Russia takes its war with Ukraine to London’s High Court as battle begins over a soured $3bn bond deal
The UK’s top court yesterday ruled the Ukrainian government should be given the opportunity to face the Kremlin in London’s High Court, in a more than $3bn dispute over a 2013 bond deal.
The Supreme Court’s ruling is set to see the UK’s High Court become the new front for the continuing fight between Russia and Ukraine, in allowing the case to be heard in a fully-fledged public trial.
Ukrainian president Volodymyr Zelensky was quick to hail the Supreme Court’s decision as “another decisive victory against the aggressor” in a post via his official account on Twitter.
However, the Supreme Court’s decision now means Ukraine will be forced to fight its case in the UK’s High Court, after judges had previously blocked the potential for a trial.
The underlying case, which will is set to heard in London’s High Court, will now determine whether Ukraine should be forced to repay $3bn, plus interest, paid to it by Russia in a 2013 bond deal
The 2013 deal saw Russia’s finance ministry purchase $3bn worth of bonds from Ukraine on the basis the Ukrainian government would repay the sum over a two-year period plus five per cent per annum interest.
Ukraine has, however, refused to pay Russia back, in claiming it was pressured by the Kremlin into accepting its $3bn bond payment, as part of the Russian Federation’s wider bid to prevent Ukraine from developing closer links with the European Union.
Yanukovych, Russian, Ukraine and a $3bn bond deal
Notably, the case is set to be heard in London’s High Court due to the fact the bonds were issued by Ukraine under English law, with British firm, Law Debenture, appointed as its trustee.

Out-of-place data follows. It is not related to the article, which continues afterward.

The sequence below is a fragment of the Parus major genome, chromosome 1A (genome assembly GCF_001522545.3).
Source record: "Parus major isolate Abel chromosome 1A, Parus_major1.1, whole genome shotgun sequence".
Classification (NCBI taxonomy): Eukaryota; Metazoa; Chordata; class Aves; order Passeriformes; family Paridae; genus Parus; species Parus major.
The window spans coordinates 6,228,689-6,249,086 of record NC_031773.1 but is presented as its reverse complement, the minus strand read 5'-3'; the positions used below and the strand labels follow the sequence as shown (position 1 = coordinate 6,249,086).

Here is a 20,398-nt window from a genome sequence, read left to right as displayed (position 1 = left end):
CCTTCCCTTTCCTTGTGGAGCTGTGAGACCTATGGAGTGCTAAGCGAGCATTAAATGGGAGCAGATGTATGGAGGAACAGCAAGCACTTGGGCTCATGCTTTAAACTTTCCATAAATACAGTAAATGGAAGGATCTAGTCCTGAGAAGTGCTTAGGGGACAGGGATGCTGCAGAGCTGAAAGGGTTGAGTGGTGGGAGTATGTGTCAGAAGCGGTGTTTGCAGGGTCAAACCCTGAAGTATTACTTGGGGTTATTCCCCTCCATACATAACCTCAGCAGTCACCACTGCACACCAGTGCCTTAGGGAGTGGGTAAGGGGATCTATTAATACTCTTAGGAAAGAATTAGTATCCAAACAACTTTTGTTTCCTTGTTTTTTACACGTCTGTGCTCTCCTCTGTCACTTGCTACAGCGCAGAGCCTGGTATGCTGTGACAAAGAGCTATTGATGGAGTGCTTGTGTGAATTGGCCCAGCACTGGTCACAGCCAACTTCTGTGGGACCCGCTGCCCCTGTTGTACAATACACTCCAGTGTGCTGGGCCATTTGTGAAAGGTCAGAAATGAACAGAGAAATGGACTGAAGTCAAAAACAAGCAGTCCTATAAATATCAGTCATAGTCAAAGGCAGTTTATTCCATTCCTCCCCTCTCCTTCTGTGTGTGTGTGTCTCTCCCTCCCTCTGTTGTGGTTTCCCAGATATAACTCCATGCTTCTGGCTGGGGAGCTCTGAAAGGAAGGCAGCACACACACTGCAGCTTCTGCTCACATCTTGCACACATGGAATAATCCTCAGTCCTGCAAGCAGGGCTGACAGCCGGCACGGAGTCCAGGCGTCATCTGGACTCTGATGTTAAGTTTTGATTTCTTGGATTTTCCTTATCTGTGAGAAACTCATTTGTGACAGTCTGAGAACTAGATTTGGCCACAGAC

In fighting its case, the Ukrainian government previously argued the contract should be rendered invalid, in claiming Russia placed “massive, unlawful and illegitimate economic and political pressure” on its former president, Viktor Yanukovych, to accept the $3bn bond deal.
Ukraine claims Russia placed this pressure on its former president to ensure the country signed a deal with the Kremlin, instead of signing an Association Agreement with the EU.
President Yanukovych subsequently refused to sign the EU’s deal, after meeting with Russian president Vladimir Putin just days before he was expected to confirm the agreement at the EU’s November 2013 summit in Lithuania’s capital Vilnius.
The Ukrainian president’s refusal to sign the EU deal in turn gave rise to the Euromaidan protests in Kyiv’s central Maidan Square, which eventually led to Yanukovych being forced out of office.
Russia later invaded the Crimean Peninsula in early 2014. The Ukrainian government also claims the Kremlin has supported separatist elements in eastern Ukraine.
Following its refusal to pay, Law Debenture was directed by the Russian Federation to collect the money from Ukraine in February 2016, after it refused to pay the more than $3bn sum to Russia.
Russia ‘waging financial war against Ukraine’
In refusing to pay, Ukraine argued Russia’s efforts to collect the sum through Britain’s courts formed part of the Kremlin’s “broader strategy” of aggression against it, in order to block it from building closer links to the European Union.
Kyiv has also claimed Russia’s actions since 2013, including its invasion in February 2022, have hindered its ability to repay the $3bn debt.
However, in 2017, Britain’s High Court ordered Ukraine to pay Russia $3.075bn, via a ‘summary judgement’ which blocks the Ukrainian government from arguing its case in court. Ukraine later appealed the High Court’s decision, but failed to overturn it in 2018.
The UK’s Supreme Court has now overturned the Court of Appeals 2018 ruling, in stating Ukraine should allowed to face Russia in Britain’s High Court.
The Supreme Court, however, dismissed Ukraine’s claims it had faced economic pressure from Russia to enter the $3bn bond deal, as it instead said any case should be focused on the threats and use of military force.
The Law Debenture Corporation, a UK investment fund that brought the case forwards, said in a statement that “none of Ukraine’s defences to the claim is arguable except a limited part of its defence of duress.”
The London firm told City A.M. it was directed by the Russian Federation to bring proceedings in the English court and did so in the discharge of our fiduciary duties, which it is legally bound to act in accordance with.
The Law Debenture Corporation added that “all action taken to date has been in the proper discharge of those duties.”